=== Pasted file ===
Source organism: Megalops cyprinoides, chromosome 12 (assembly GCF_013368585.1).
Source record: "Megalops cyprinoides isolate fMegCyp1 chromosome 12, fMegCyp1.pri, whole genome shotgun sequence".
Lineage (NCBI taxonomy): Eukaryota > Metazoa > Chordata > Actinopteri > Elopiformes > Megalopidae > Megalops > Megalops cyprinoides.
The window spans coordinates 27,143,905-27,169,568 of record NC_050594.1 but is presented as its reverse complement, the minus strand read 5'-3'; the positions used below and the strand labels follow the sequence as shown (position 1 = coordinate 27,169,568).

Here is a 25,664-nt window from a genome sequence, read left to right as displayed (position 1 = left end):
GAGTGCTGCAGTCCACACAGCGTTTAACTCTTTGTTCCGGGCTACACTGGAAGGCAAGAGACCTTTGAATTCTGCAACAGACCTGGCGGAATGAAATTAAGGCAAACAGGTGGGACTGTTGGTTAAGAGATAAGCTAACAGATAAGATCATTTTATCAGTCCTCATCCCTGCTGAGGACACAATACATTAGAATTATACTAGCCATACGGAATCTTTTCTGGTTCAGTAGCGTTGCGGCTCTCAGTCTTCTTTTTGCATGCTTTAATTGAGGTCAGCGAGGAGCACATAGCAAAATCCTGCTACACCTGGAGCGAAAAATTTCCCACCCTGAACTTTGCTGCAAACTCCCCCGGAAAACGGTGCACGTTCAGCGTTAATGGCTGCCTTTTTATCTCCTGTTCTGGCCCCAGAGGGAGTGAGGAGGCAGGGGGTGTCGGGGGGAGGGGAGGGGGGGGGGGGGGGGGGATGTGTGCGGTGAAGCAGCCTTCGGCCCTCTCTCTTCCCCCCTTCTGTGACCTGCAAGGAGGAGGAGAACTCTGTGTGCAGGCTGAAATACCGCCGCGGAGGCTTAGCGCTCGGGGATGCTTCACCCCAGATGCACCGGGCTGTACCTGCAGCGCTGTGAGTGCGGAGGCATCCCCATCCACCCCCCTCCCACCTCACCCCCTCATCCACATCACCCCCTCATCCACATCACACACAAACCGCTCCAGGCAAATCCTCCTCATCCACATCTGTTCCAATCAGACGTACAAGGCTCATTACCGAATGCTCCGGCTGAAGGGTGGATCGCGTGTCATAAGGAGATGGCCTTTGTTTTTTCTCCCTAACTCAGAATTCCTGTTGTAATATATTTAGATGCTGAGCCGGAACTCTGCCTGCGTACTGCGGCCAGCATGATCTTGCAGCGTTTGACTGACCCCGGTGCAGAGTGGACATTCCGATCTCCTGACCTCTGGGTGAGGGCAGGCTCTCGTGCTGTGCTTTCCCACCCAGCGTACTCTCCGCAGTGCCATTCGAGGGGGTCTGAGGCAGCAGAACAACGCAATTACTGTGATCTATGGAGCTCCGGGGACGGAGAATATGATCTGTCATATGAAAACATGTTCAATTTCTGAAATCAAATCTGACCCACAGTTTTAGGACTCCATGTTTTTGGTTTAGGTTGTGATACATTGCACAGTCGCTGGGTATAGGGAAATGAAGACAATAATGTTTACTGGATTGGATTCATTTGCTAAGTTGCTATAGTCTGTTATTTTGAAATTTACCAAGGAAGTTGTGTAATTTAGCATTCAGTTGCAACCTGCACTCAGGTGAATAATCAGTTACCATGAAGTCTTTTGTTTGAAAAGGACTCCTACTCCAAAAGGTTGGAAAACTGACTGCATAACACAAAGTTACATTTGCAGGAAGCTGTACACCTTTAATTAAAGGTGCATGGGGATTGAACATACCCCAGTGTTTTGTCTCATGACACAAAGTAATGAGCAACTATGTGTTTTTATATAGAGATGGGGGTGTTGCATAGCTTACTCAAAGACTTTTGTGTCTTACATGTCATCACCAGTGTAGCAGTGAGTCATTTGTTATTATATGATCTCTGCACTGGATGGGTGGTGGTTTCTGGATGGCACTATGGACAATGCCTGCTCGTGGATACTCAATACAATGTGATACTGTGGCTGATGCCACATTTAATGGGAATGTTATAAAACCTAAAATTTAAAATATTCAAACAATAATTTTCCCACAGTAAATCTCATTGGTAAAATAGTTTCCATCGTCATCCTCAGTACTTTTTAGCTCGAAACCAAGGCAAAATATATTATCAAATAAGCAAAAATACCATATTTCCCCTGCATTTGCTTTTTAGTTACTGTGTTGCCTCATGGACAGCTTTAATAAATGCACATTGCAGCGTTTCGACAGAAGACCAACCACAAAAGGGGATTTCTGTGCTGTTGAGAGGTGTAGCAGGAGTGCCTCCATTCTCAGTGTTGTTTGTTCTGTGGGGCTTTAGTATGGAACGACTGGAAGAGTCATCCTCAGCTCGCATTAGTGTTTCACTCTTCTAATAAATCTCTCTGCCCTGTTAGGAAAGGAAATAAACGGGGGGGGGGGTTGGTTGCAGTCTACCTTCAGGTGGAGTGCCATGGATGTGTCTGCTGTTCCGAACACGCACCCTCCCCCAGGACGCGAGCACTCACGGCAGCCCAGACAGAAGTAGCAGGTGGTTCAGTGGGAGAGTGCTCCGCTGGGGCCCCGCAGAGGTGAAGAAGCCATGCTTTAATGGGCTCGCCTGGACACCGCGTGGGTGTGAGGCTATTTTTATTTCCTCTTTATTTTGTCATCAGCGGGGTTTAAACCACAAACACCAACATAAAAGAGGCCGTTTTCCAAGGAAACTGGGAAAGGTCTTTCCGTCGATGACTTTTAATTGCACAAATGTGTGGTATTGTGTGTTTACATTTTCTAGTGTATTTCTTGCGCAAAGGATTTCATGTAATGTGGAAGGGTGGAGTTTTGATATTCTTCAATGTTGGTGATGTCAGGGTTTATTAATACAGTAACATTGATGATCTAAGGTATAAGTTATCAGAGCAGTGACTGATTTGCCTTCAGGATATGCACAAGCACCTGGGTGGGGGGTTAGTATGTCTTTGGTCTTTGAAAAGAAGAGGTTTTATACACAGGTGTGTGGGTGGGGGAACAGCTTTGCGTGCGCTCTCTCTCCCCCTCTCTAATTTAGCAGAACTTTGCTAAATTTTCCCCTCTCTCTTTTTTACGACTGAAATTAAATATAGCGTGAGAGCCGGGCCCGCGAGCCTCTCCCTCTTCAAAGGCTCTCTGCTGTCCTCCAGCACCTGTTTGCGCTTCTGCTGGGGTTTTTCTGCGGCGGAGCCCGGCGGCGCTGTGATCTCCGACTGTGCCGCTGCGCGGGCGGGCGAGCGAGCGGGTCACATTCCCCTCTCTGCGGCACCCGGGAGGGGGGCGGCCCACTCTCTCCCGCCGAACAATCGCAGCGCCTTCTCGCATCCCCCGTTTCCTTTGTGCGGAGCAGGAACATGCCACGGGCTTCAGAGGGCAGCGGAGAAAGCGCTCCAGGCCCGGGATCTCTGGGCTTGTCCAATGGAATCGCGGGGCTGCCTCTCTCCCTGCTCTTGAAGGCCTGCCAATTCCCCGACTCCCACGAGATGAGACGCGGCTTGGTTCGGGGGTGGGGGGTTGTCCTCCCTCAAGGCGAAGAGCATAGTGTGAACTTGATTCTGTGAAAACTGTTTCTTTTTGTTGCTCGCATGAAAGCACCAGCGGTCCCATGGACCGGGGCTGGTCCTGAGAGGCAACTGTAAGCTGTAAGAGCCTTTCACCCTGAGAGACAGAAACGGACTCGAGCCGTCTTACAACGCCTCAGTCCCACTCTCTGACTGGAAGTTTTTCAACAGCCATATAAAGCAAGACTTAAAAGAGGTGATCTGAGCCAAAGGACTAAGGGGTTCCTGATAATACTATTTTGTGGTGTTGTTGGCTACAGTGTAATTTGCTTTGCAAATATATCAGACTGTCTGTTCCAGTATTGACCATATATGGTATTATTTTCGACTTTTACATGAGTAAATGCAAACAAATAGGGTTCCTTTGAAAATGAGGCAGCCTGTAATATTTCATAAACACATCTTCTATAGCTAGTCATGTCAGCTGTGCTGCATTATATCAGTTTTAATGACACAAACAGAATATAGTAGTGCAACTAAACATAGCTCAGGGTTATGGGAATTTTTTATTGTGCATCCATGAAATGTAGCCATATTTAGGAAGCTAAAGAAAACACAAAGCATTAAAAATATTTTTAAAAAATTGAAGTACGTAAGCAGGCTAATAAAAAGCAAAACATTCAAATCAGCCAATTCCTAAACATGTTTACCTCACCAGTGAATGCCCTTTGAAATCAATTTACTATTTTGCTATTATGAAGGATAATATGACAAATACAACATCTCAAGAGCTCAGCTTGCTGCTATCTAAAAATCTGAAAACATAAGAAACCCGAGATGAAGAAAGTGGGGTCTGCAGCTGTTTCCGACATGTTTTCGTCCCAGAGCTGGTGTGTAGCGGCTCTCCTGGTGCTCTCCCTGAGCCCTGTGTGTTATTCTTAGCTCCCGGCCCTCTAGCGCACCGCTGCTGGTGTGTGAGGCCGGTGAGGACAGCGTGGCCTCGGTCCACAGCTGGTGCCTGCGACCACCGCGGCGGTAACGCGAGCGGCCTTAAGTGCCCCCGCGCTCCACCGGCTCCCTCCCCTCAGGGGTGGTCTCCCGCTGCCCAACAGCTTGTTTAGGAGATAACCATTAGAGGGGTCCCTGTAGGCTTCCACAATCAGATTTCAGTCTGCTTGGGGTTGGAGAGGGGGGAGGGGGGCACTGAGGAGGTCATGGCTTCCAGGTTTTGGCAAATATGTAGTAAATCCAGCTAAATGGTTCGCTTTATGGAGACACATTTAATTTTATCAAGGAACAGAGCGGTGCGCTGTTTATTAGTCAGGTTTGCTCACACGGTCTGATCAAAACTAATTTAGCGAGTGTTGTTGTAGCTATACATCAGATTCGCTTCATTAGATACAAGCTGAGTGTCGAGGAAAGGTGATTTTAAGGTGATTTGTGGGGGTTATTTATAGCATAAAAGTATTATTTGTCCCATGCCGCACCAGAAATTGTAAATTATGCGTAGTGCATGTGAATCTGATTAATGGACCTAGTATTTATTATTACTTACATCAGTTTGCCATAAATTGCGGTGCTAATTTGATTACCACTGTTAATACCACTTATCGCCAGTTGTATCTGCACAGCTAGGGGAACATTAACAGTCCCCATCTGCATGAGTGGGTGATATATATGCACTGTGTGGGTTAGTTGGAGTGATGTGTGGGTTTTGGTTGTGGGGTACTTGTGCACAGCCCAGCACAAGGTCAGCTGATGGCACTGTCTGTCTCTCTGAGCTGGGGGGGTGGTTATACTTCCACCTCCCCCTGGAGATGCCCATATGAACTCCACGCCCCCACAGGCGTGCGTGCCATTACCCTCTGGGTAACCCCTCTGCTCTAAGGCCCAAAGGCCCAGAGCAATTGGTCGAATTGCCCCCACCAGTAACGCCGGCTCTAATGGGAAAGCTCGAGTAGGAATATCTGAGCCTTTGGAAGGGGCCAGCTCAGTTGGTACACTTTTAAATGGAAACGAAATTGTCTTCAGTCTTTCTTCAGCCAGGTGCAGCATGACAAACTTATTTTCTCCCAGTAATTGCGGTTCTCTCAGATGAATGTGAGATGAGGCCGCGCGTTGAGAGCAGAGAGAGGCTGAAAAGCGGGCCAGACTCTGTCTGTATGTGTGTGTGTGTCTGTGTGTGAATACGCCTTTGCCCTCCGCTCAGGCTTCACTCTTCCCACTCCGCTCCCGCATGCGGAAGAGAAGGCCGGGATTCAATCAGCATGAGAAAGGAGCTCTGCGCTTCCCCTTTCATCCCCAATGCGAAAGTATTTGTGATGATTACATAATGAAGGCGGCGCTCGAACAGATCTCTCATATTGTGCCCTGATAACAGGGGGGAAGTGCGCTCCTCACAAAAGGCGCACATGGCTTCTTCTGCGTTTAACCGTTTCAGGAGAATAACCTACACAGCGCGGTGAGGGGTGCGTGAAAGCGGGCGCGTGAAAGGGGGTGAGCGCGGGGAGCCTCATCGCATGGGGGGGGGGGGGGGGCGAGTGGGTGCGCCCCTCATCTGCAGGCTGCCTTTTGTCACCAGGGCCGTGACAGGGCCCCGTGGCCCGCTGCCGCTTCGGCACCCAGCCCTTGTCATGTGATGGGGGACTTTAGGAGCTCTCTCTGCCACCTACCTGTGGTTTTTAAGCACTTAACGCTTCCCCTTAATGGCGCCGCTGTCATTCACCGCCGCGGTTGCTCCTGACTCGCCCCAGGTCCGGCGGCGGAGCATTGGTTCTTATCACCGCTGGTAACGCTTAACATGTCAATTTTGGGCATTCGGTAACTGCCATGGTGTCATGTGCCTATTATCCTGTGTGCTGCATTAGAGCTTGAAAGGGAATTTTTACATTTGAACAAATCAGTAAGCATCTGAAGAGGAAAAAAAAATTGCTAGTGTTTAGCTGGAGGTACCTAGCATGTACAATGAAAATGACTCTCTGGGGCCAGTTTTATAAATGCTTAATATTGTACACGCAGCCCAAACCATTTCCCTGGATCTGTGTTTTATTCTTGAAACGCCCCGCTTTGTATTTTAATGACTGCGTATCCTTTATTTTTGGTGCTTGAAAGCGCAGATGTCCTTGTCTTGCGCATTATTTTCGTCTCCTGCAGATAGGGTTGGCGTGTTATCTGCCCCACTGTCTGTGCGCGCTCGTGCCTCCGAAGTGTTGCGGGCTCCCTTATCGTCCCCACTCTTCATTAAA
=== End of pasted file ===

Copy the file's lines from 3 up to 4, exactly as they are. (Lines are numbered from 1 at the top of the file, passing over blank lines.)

Lineage (NCBI taxonomy): Eukaryota > Metazoa > Chordata > Actinopteri > Elopiformes > Megalopidae > Megalops > Megalops cyprinoides.
The window spans coordinates 27,143,905-27,169,568 of record NC_050594.1 but is presented as its reverse complement, the minus strand read 5'-3'; the positions used below and the strand labels follow the sequence as shown (position 1 = coordinate 27,169,568).